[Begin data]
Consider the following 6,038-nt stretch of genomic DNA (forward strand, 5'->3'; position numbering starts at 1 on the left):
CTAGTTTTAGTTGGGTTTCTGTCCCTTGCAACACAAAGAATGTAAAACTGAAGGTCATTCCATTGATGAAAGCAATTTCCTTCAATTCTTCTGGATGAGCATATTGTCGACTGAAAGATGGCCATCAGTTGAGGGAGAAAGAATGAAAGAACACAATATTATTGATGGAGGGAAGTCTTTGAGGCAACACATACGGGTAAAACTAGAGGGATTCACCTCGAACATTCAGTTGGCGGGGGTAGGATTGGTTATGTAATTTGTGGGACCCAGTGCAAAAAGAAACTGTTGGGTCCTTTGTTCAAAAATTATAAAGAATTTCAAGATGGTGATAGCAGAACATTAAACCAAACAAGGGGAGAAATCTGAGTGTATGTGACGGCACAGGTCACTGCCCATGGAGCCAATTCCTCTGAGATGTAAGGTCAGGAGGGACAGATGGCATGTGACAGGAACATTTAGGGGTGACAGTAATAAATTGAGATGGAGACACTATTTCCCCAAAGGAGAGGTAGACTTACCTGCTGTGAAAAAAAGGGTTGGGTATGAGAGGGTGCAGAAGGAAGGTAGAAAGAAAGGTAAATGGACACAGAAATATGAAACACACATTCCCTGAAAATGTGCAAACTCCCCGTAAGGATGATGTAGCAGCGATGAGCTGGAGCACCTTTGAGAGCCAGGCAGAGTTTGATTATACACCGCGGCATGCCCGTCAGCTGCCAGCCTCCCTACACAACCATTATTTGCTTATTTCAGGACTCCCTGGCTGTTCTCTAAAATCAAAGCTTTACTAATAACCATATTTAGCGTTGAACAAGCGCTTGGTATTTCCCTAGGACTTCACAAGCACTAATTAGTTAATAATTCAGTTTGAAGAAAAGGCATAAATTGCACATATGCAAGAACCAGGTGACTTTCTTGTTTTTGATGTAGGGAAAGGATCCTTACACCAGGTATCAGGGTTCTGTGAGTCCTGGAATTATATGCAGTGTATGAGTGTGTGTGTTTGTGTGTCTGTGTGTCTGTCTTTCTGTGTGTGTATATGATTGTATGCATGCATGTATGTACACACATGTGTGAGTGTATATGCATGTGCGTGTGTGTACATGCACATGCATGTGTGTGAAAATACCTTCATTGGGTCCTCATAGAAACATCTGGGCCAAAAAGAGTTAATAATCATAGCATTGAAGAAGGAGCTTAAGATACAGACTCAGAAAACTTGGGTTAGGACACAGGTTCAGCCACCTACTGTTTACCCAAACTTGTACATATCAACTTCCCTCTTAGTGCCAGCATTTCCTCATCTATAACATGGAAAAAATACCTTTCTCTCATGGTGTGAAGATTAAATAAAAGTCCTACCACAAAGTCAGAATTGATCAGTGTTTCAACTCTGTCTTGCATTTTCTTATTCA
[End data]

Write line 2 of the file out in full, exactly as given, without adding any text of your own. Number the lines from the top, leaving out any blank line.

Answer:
CTAGTTTTAGTTGGGTTTCTGTCCCTTGCAACACAAAGAATGTAAAACTGAAGGTCATTCCATTGATGAAAGCAATTTCCTTCAATTCTTCTGGATGAGCATATTGTCGACTGAAAGATGGCCATCAGTTGAGGGAGAAAGAATGAAAGAACACAATATTATTGATGGAGGGAAGTCTTTGAGGCAACACATACGGGTAAAACTAGAGGGATTCACCTCGAACATTCAGTTGGCGGGGGTAGGATTGGTTATGTAATTTGTGGGACCCAGTGCAAAAAGAAACTGTTGGGTCCTTTGTTCAAAAATTATAAAGAATTTCAAGATGGTGATAGCAGAACATTAAACCAAACAAGGGGAGAAATCTGAGTGTATGTGACGGCACAGGTCACTGCCCATGGAGCCAATTCCTCTGAGATGTAAGGTCAGGAGGGACAGATGGCATGTGACAGGAACATTTAGGGGTGACAGTAATAAATTGAGATGGAGACACTATTTCCCCAAAGGAGAGGTAGACTTACCTGCTGTGAAAAAAAGGGTTGGGTATGAGAGGGTGCAGAAGGAAGGTAGAAAGAAAGGTAAATGGACACAGAAATATGAAACACACATTCCCTGAAAATGTGCAAACTCCCCGTAAGGATGATGTAGCAGCGATGAGCTGGAGCACCTTTGAGAGCCAGGCAGAGTTTGATTATACACCGCGGCATGCCCGTCAGCTGCCAGCCTCCCTACACAACCATTATTTGCTTATTTCAGGACTCCCTGGCTGTTCTCTAAAATCAAAGCTTTACTAATAACCATATTTAGCGTTGAACAAGCGCTTGGTATTTCCCTAGGACTTCACAAGCACTAATTAGTTAATAATTCAGTTTGAAGAAAAGGCATAAATTGCACATATGCAAGAACCAGGTGACTTTCTTGTTTTTGATGTAGGGAAAGGATCCTTACACCAGGTATCAGGGTTCTGTGAGTCCTGGAATTATATGCAGTGTATGAGTGTGTGTGTTTGTGTGTCTGTGTGTCTGTCTTTCTGTGTGTGTATATGATTGTATGCATGCATGTATGTACACACATGTGTGAGTGTATATGCATGTGCGTGTGTGTACATGCACATGCATGTGTGTGAAAATACCTTCATTGGGTCCTCATAGAAACATCTGGGCCAAAAAGAGTTAATAATCATAGCATTGAAGAAGGAGCTTAAGATACAGACTCAGAAAACTTGGGTTAGGACACAGGTTCAGCCACCTACTGTTTACCCAAACTTGTACATATCAACTTCCCTCTTAGTGCCAGCATTTCCTCATCTATAACATGGAAAAAATACCTTTCTCTCATGGTGTGAAGATTAAATAAAAGTCCTACCACAAAGTCAGAATTGATCAGTGTTTCAACTCTGTCTTGCATTTTCTTATTCA